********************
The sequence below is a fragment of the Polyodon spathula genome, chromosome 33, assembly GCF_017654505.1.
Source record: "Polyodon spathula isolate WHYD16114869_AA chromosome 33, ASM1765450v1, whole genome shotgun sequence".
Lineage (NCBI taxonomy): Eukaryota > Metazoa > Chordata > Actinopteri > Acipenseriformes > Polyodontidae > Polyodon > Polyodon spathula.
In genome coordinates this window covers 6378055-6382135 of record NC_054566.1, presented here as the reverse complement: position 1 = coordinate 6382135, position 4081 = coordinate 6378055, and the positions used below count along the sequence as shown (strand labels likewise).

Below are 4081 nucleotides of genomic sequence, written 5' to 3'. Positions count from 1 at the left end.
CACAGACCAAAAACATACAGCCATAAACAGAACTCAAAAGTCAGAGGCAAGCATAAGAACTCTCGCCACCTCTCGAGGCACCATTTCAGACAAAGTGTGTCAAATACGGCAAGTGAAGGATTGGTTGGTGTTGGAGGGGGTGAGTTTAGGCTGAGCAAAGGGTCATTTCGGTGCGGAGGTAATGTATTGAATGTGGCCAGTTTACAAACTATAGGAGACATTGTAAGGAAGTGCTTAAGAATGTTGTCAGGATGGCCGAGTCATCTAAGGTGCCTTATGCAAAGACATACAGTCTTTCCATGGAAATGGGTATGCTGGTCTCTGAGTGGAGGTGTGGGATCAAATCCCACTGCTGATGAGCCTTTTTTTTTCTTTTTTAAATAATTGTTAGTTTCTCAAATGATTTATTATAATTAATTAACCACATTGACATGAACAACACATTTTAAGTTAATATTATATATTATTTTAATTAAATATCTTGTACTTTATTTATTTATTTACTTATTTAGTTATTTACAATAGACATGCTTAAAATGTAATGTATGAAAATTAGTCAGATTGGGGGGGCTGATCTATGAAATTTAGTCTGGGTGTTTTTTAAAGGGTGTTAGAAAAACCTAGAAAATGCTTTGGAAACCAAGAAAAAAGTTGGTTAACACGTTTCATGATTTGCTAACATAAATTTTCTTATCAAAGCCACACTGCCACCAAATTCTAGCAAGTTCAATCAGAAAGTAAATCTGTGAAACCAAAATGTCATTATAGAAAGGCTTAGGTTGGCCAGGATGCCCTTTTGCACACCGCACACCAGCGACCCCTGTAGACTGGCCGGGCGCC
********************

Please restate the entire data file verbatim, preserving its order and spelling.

The sequence below is a fragment of the Polyodon spathula genome, chromosome 33, assembly GCF_017654505.1.
Source record: "Polyodon spathula isolate WHYD16114869_AA chromosome 33, ASM1765450v1, whole genome shotgun sequence".
Lineage (NCBI taxonomy): Eukaryota > Metazoa > Chordata > Actinopteri > Acipenseriformes > Polyodontidae > Polyodon > Polyodon spathula.
In genome coordinates this window covers 6378055-6382135 of record NC_054566.1, presented here as the reverse complement: position 1 = coordinate 6382135, position 4081 = coordinate 6378055, and the positions used below count along the sequence as shown (strand labels likewise).

Below are 4081 nucleotides of genomic sequence, written 5' to 3'. Positions count from 1 at the left end.
CACAGACCAAAAACATACAGCCATAAACAGAACTCAAAAGTCAGAGGCAAGCATAAGAACTCTCGCCACCTCTCGAGGCACCATTTCAGACAAAGTGTGTCAAATACGGCAAGTGAAGGATTGGTTGGTGTTGGAGGGGGTGAGTTTAGGCTGAGCAAAGGGTCATTTCGGTGCGGAGGTAATGTATTGAATGTGGCCAGTTTACAAACTATAGGAGACATTGTAAGGAAGTGCTTAAGAATGTTGTCAGGATGGCCGAGTCATCTAAGGTGCCTTATGCAAAGACATACAGTCTTTCCATGGAAATGGGTATGCTGGTCTCTGAGTGGAGGTGTGGGATCAAATCCCACTGCTGATGAGCCTTTTTTTTTCTTTTTTAAATAATTGTTAGTTTCTCAAATGATTTATTATAATTAATTAACCACATTGACATGAACAACACATTTTAAGTTAATATTATATATTATTTTAATTAAATATCTTGTACTTTATTTATTTATTTACTTATTTAGTTATTTACAATAGACATGCTTAAAATGTAATGTATGAAAATTAGTCAGATTGGGGGGGCTGATCTATGAAATTTAGTCTGGGTGTTTTTTAAAGGGTGTTAGAAAAACCTAGAAAATGCTTTGGAAACCAAGAAAAAAGTTGGTTAACACGTTTCATGATTTGCTAACATAAATTTTCTTATCAAAGCCACACTGCCACCAAATTCTAGCAAGTTCAATCAGAAAGTAAATCTGTGAAACCAAAATGTCATTATAGAAAGGCTTAGGTTGGCCAGGATGCCCTTTTGCACACCGCACACCAGCGACCCCTGTAGACTGGCCGGGCGCC